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35th Infantry Division


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35thInfDiv.jpg

 

NAME:

Thirty-Fifth Infantry Division / 35th Division

 

NICKNAME:

"Sante Fe"

 

BATTLE HONORS:

 

World War I

Meuse-Argonne

 

World War II

Normandy

Northern France

Rhineland

Ardennes-Alsace

Central Europe

 

ACTIVATED:

Aug 1917

Dec 23, 1940

Aug 25, 1984

 

DEACTIVATED:

April 1919

Dec 7, 1945

 

PATCH HISTORY:

 

Symbolism:

The Santa Fe Cross was a symbol used to mark the old Santa Fe trail, an area where the unit trained, and was officially designated as an identifying device for the unit by Headquarters, 35th Division, General Orders Number 25, dated March 27, 1918. The organization is referred to as the Santa Fe Division.

 

Background:

The shoulder sleeve insignia was originally approved for the 35th Division on 29 Oct 1918 by telegram and officially announced on 8 Jun 1922. It was redesignated on 17 Oct 1963 for the 35th Command Headquarters (Divisional). On 23 Jul 1968 the insignia was assigned to the 35th Engineer Brigade. The shoulder sleeve insignia was restored to the 35th Infantry Division and amended to change the description and add a symbolism on 27 Aug 1984.

 

 

 

HISTORY:

 

World War I

 

The 35th Division insignia is a white cross within a white wagon wheel on a blue field. Built around a nucleus of Nebraska, Kansas and Missouri National Guard units, the division trained for World War I in the vicinity of the old Sante Fe trail, and therefore adopted the insignia which represents the Sante Fe Cross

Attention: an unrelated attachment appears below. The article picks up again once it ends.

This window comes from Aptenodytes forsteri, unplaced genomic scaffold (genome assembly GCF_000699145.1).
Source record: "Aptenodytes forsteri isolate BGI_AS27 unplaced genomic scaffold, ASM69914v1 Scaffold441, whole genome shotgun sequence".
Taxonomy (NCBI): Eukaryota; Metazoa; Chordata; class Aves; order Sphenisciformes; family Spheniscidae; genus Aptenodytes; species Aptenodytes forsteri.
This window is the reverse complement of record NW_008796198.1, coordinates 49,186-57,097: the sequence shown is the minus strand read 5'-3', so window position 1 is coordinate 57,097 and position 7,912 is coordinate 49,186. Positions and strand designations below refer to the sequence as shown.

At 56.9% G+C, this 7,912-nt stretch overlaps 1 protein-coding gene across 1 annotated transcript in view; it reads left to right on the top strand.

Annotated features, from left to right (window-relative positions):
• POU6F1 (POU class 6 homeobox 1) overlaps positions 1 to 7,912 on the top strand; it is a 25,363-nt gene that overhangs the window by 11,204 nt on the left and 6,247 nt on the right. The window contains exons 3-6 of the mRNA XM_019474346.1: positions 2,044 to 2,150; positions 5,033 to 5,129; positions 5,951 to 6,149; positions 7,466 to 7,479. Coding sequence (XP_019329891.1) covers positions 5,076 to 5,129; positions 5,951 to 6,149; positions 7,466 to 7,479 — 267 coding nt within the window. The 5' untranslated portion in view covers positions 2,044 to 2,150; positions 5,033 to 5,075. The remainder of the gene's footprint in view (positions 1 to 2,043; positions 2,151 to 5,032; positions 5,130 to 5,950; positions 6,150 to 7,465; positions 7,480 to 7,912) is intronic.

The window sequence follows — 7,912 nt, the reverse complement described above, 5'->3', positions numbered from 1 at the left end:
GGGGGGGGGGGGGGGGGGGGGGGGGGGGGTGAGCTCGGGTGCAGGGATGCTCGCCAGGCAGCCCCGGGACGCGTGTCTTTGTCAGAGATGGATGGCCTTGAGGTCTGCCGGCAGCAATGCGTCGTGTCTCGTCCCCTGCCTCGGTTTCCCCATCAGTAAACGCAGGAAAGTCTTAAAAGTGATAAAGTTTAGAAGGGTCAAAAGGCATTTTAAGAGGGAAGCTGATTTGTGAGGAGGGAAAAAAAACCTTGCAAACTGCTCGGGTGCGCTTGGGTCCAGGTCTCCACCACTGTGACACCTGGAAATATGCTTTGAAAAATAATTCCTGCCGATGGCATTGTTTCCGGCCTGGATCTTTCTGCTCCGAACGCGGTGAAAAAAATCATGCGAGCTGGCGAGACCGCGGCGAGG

Activated: August 1917 (National Guard Division from Kansas, Missouri, and Nebraska).

 

Overseas: May 1918.

 

Major operations: Meuse-Argonne.

 

Casualties: Total - 7,296 (KIA - 1,018 ; WIA - 6,278).

 

Commanders: Maj. Gen. William M. Wright (25 August 1917), Brig. Gen. L. G. Berry (18 September 1917), Maj. Gen. William M. Wright (10 December 1917), Brig. Gen. Nathaniel F. McClure (15 June 1918), Maj. Gen. Peter E. Traub (2 November 1918), Brig. Gen. T. B. Dugan (25 November 1918), Maj. Gen. Peter E. Traub (7 December 1918), Brig. Gen. Thomas Dugan (27 December 1918).

 

Returned to U.S. and inactivated: April 1919.

 

 

World War II

 

Activated: 23 December 1940 (National Guard Division from Kansas, Missouri and Nebraska).

 

Overseas: 12 May 1944.

 

Campaigns: Normandy, Northern France, Rhineland, Ardennes-Alsace, Central Europe.

 

Days of combat: 264.

 

Distinguished Unit Citations: 6.

 

Awards: MH-1 ; DSC-44 ; DSM-1 ; SS-688 ; LM-10; DFC-1 ; SM-22 ; BSM-3,435 ; AM-133.

 

Commanders: Maj. Gen. R. E. Truman (December 1940-October 1941), Maj. Gen. William H. Simpson (October 1941-April 1942), Maj. Gen. Maxwell Murray (May 1942-January 1943), Maj. Gen. Paul W. Baade (January 1943 to inactivation).

Returned to U. S.: 10 September 1945.

 

Inactivated: 7 December 1945.

 

Combat Chronicle